• Chuck Lawless says:

      Bruce, thanks for the comments. I’m so grateful for the folks who are most concerned that Jesus’ name (rather than theirs) be remembered.

  • John Daly says:

    While we’re quick to sport Jordan or Lebron James gear, we’re not so quick to acknowledge our hero’s in the Faith. A little encouragement to one of our hero’s would no doubt make their day and cause them to thank The Lord for the opportunity to be used by Him.

  • Jon Reed says:

    I wholeheartedly agree. As I read your words I couldn’t help but think of my wife and dad, public schools teachers who point their classes toward Jesus through loving them. Or about my Mom who works in an apt. complex for elderly and low income people and sees it as her mission field. Or about my grandmother who devotedly prayed continually for her family. Or about many who serve in the church where I pastor, reaching out to many children who are less fortunate in the eyes of the world and making sure that they are fed and loved and that many of our shut ins know they are loved as well. These people are truly some of my heroes.

    • Chuck Lawless says:

      Great word, Jon. As an educator, I’m especially grateful you wrote about Christians who make a difference in the public school system.

  • Sarah DeJarnette says:

    George Siler, Jonathan Siler, and Derek Futrell are my local heroes. I am also quite fond of Chuck and Pam Lawless.

  • Thom Rainer says:

    My heroes are my sons, Sam Rainer, Art Rainer, and Jess Rainer. Though I am their dad, and many years their senior, I look up to them in so many ways. I am amazed to see the godly husbands they have become. They truly treasure their wives as gifts from God. I am in awe watching them interact with their children. They are better dads than I ever dreamed to be. I hold back tears when I see them serving and loving the bride of Christ, the local churches where they each serve as a pastor. The sons have surpassed the father in every good way. Their lives have been shaped by the God they serve and their mom, Nellie Jo. My sons are my heroes. And I am a most blessed man.

    • Chuck Lawless says:

      Thom, I know your boys also see you as a hero. That’s the way it should be: fathers who are heroes to sons, and sons who are heroes to fathers.

  • Scott Cassel says:

    Chuck and Thom:
    This story is my story. Growing up, my “heroes” where the people of my church. I might not have called them that at the time, but I recognize them as that clearly now. The men who treated me, a young boy, as someone who “belonged” and who always spoke to me (not down to me, just to me). The women who taught VBS, Sunday school, and who created all sorts of boy-friendly snacks and activities. Even the pastors, who talked, laughed, shared, and walked the journey. I am so grateful for those heroes now – more than they could ever know. I hope in my faith community there are young people looking around and seeing heroes. Not perfect robots, but people of a true and abiding faith.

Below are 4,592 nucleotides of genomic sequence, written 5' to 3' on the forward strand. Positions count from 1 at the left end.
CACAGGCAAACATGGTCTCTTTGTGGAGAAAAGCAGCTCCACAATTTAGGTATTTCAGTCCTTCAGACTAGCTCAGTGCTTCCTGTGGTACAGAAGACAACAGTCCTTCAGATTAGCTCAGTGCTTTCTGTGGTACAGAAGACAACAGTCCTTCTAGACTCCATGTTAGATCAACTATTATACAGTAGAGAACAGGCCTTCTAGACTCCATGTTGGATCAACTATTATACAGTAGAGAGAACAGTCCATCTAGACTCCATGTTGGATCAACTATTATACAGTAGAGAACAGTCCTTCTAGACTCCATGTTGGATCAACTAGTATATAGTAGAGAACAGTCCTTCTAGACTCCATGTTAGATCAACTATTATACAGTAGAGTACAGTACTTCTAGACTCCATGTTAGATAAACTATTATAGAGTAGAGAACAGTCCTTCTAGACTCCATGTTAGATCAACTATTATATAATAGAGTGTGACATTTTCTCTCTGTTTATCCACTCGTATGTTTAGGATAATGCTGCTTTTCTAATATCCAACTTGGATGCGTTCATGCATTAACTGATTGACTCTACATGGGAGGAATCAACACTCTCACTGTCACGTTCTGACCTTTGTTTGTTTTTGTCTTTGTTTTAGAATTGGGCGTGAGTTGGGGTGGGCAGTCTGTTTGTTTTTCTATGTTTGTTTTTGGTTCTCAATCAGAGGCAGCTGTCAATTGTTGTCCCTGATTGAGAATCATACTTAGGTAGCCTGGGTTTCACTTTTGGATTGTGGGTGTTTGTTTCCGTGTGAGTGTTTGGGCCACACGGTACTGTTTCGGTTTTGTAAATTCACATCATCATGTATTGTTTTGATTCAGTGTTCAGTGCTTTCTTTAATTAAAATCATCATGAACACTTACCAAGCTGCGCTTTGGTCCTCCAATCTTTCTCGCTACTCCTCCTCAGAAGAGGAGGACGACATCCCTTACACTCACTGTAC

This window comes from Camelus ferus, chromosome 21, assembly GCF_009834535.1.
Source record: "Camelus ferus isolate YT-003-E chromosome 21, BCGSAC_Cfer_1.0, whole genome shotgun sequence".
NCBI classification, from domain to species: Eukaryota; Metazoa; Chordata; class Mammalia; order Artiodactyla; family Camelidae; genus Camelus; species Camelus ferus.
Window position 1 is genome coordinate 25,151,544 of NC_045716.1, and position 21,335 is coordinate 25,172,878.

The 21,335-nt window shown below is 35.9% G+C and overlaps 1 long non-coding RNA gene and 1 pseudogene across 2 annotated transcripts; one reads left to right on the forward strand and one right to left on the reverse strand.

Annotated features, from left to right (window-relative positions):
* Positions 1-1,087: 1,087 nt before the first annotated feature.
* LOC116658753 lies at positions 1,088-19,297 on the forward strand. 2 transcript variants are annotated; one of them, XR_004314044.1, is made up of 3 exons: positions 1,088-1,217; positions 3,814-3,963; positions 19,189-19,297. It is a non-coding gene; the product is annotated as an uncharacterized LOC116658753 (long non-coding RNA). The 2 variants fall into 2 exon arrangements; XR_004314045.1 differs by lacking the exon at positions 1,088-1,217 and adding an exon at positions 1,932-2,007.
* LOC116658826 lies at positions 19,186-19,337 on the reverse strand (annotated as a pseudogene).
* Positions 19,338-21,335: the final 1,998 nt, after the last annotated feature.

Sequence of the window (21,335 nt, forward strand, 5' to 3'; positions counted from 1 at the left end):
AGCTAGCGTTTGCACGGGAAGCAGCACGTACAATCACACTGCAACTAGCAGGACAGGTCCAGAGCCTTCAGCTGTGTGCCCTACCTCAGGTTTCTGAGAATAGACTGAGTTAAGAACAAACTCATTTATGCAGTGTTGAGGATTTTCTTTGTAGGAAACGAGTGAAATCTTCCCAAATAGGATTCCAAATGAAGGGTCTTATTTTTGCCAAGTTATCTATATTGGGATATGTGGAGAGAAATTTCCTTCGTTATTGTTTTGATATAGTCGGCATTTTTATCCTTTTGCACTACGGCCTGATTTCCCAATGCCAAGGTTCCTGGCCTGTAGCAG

So to Mr. Gilbert, and Mr. Hilgeman, and Mrs. Crockett, and Mrs. Fields, and all the countless rest: thanks, you are my heroes.

    To Chuck and Thom: thanks so much for this very good word.

  • Dany Daniel says:

    A few heroes come to mind. They are older, but are all marked by a faithful commitment to serving God and proclaiming the gospel.
    A.M & Margaret Stone…He pastored for over 60 years in TX. Member and SS disciple maker at a church I served as interim. Mentored me constantly. Even showed up to a “youth” concert in their late 80’s. Stood the whole time and clapped. Said the music was not their preference, but if it reached students with the gospel they wanted to be part of it.
    Valeta Boyd…Been making disciples as a SS disciple maker for over 65 years. She is 92. Very strong, spry, and passionate about discipleship. Every Sunday she is uber prepared and has designed a creative intro to the lesson. She involves everybody in the class in preparation for lessons.
    I love to hangout with seasoned warriors of the gospel who are still passionate about being agents of transformation until their last breath. Praise God for His work in their lives.

  • Blu Berner says:

    My son Brad who is 17 lists Ed Stetzer as a hero because he is so willing to interact and converse with believers of all names (denominations). He enjoys following his adventures online and is constantly encouraged by his walk.

    • Chuck Lawless says:

      Ed has indeed been given a unique opportunity to speak across denominations. Glad he’s influenced your son.

Leave a Reply

This site uses Akismet to reduce spam. Learn how your comment data is processed.